Topic: Update from Ron Smith
It has been a little while since I posted about my condition, so this is a bit of an update. But first, a potted history.
Diagnosed with intra-hepatic cc in July 2006, I had a partial resection in August 2006. The cancer returned in February and the full right lobe was removed in March. Started a chemo trial in April (Capecitabine given as adjuvant chemotherapy) but within 4 days was in hospital with severe chest pains, later diagnosed as angina. Underwent angioplasty and the insertion of 2 metal stents into coronary artery in August. CT scans in July showed 3 minute marks on the liver and it was decided to have more scans after 8 weeks to see if there were any changes over that period.
The CT scans in October now showed 10 lesions so there is no doubt that the cancer has returned. Mr Powell, my surgeon is not convinced that the cancer is so aggresive that it has increased so dramatically in such a short time but, rather, suspects that there were more tumours in July but they just could not be seen. Anyway, the bottom line is that neither surgery nor RFA is an option this time. The lesions are too spread out that he could not get them all. Mr Powell did, by agreement, refer my case to Professor Peter Lodge at Leeds and he has now written back agreeing with this prognosis and recommending chemotherapy. This course of action had already been advanced and I have met with Professor Evans at the Beatson Oncology Centre in Glasgow. His recommendation is palliative chemotherapy and it is my choice whether to start it just now or wait until I have symtoms. Rightly or wrongly my simplistic view was that it must be better to start it sooner rather than later, so giving the drug the chance to act on smaller tumours. The down side, of course, is that just now I am feeling very fit and well and the drug could affect me badly, all without any actual benefit. The plan was to start a course of Gemcitabine in early December but my wife has now learned that she is to undergo surgery to remove her gall bladder on 10 December. Even with laparoscopic surgery she will be laid up for some weeks so the start of the chemo has been postponed until January.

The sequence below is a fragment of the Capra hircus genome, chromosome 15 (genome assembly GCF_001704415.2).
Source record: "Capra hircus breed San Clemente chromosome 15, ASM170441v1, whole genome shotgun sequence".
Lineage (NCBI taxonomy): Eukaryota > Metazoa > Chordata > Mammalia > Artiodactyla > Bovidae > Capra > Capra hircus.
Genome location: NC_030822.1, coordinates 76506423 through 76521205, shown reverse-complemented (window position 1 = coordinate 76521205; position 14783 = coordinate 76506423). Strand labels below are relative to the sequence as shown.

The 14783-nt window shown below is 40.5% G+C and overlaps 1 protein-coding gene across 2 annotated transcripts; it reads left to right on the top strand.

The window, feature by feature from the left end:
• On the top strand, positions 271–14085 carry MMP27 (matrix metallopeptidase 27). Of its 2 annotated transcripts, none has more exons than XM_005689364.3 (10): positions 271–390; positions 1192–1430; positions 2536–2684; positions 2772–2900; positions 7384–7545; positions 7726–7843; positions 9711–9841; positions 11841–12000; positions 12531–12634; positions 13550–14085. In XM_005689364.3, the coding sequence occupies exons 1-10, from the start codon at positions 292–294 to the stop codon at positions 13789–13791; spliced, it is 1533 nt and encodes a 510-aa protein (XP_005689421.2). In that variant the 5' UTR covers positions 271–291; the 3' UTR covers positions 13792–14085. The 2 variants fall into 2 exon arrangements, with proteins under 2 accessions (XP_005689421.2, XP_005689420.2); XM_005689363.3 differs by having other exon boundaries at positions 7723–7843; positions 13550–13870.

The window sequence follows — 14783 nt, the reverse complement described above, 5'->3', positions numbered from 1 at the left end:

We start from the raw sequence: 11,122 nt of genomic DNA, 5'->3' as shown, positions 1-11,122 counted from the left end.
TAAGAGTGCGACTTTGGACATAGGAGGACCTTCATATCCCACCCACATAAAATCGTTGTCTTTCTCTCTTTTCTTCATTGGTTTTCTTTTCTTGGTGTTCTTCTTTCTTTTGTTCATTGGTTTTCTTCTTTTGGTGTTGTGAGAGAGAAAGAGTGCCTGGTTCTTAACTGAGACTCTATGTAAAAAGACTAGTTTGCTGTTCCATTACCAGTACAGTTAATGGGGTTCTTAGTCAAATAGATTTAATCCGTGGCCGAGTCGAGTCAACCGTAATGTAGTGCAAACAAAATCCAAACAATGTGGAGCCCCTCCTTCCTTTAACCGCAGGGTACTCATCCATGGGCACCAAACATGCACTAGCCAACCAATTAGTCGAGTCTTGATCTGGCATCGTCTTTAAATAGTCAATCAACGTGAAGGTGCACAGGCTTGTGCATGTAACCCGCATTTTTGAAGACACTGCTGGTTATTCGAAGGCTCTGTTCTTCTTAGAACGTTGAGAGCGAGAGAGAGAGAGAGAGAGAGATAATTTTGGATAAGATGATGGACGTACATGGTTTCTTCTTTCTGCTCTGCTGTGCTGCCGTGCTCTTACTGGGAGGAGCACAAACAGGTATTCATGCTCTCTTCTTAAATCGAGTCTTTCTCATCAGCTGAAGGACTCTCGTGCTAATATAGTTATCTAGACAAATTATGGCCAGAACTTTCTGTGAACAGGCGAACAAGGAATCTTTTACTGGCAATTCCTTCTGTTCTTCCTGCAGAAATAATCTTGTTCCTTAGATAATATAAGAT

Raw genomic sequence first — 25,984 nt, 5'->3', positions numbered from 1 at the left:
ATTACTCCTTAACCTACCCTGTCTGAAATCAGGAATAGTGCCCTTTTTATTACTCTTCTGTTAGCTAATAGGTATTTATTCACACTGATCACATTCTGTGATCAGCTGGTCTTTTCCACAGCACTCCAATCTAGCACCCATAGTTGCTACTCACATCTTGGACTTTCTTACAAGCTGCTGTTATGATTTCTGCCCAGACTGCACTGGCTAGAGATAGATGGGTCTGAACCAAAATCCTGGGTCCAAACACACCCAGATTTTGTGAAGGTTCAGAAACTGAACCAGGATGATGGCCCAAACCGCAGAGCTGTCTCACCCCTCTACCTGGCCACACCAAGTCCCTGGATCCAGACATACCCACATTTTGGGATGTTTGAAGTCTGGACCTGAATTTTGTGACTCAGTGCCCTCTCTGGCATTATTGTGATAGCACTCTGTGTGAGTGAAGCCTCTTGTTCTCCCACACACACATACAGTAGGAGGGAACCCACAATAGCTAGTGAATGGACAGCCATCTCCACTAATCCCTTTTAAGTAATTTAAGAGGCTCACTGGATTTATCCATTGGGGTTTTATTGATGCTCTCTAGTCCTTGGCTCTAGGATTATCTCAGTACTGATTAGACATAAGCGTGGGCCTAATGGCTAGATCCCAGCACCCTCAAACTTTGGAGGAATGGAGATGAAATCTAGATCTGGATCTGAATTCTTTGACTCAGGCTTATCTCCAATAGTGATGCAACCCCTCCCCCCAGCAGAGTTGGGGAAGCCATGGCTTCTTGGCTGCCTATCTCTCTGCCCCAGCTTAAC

The return of the cancer was not unexpected but is still very disappointing. As I have already written, I am feeling very fit and well, in fact have never really had any symptoms so it is difficult to envisage what lies ahead. I have been told that the end will come sooner rather than later but no one will/can put a timescale on it. However, the medical reports have succeeded in getting me various financial Social Security benefits in advance of the usual waiting periods. So the government department has been persuaded that my condition is terminal. Now there is a Catch 22 definition if one was ever needed. You can get the benefits early but you have to prove you are going to die soon!
A bit of a ramble but one final thought. We often read about the poor state of the National Health Service in the UK and how it compares with other countries. I have had 2 liver and 1 coronary surgeries. I have had and will continue to have a wide assortment of drugs and medications. I have regular CT scans and have had a PET scan. In all my visits and stays in hospitals and other health centres I have received, in my opinion, very professional, personal and friendly care. The total cost to me is my transport costs (say